I am most interested in replies from fellow wedding planners who have been in business for over a year, but welcome input from all:


How many clients can you realistically expect to book your first year in business?  How many did you book your first year, and what did you do differently the following year to attract more business?




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While I am not a planner, I can chime in with some thoughts on this. Your first year business really is completely on your shoulders. First off, what is your plan? Meaning, are you actually hoping to start a little slower, gain valuable experience, and grow your business along with your knowledge "on the fly"? Or, are you very experienced and just now branching off on your own, with a solid business plan that includes a marketing/social media strategy, financial plan, etc, and you want to hit the ground running at full steam? Obviously both options are right for two different people. THe way you approach it will determine your first year results.

If you want a more hard line analysis approach, consider this. More than likely at least half of your business will come from word of mouth. With that in mind, that half of business simply won't exist until, at the earliest, your second year in operation. So, think about how many events you need to get per year to make the money you want, then assume you can get at most half that many your first year if your marketing and business plan are solid, and if you close a majority of the leads you can generate.

Also to address your question of what to do differently your second (and subsequent years) in business, one of the biggest tips I can give you is to be extremely methodical in tracking EXACTLY where your leads come from the first year, and which advertising spends produce no leads. Then, in your second year, take the money away from the places where you rec'd no/few leads, and move them to the areas you get the majority of your leads. Most likely you will get most leads from 1 or 2 sites, so after you figure out which those are, invest heavier in them to get in to their best advertising program.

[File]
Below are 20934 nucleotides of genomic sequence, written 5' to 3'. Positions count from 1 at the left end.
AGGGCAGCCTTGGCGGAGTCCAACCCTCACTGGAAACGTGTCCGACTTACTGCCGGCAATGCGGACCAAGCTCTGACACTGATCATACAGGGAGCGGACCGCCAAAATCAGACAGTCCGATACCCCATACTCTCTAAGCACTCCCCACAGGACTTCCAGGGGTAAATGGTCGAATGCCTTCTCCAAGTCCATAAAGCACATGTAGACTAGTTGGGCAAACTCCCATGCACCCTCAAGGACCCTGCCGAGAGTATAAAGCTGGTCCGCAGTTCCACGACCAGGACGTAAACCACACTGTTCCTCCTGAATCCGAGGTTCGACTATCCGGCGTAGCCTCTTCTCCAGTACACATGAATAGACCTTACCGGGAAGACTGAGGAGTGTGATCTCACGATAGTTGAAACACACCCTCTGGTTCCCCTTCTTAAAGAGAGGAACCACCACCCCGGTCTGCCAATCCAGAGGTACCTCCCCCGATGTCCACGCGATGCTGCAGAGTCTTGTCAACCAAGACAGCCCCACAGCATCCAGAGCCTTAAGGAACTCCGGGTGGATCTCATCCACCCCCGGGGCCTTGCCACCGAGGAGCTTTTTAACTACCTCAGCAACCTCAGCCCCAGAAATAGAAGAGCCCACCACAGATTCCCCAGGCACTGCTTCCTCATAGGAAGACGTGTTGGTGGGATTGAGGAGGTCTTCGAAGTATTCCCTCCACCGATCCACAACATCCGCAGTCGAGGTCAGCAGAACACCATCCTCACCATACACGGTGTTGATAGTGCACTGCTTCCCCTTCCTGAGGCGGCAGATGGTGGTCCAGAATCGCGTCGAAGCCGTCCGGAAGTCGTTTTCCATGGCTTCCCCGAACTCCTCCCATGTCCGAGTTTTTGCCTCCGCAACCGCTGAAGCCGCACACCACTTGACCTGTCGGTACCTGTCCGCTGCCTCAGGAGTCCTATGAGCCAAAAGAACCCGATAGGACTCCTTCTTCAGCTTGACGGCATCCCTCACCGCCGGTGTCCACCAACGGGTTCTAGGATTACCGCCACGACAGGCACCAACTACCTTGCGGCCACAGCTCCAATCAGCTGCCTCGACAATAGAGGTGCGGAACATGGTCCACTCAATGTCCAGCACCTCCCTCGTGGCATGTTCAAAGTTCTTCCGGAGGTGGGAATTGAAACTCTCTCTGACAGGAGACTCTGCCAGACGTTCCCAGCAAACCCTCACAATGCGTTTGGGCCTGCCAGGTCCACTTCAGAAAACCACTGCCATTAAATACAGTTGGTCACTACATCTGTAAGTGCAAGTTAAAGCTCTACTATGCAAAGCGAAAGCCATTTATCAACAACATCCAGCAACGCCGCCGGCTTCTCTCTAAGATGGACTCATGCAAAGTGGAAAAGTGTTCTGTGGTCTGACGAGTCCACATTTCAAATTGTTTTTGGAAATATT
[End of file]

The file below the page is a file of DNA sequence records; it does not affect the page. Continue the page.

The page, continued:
Finally, now more than ever social media is giving us all an opportunity to reach everyone, everywhere, all the time. Invest significant amounts of time in to getting out in to the virtual space and building your brand. You could theoretically write off every single bridal planning site as far as advertising is concerned and get all the business you've ever wanted if you maximize your exposure via social media channels.

Good luck!!
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Hi Glen,
As a make up artist that works a great deal in the wedding industry I have found that getting your bride's beauty needs met early on is essential. I start working with my brides up to a year in advance. It's not just about the make up. Things such as contouring the perfect eyebrows and, addressing skin care are essential in creating the most beautiful look for your brides. As we know in this industry a great deal of time and money is spent on preparing for the wedding day. And yet, some brides will wait till the last minute to book their hair stylist and make up artist. The brides beauty want's and need's should always be addressed early on. This way the bride and makeup artist are in sync from day one. And, that alone can make the brides day more enjoyable from the moment they awake.
If you should have any questions, please feel free to contact me as makeup@carolyndiamond.com
Good luck.

Carolyn Diamond


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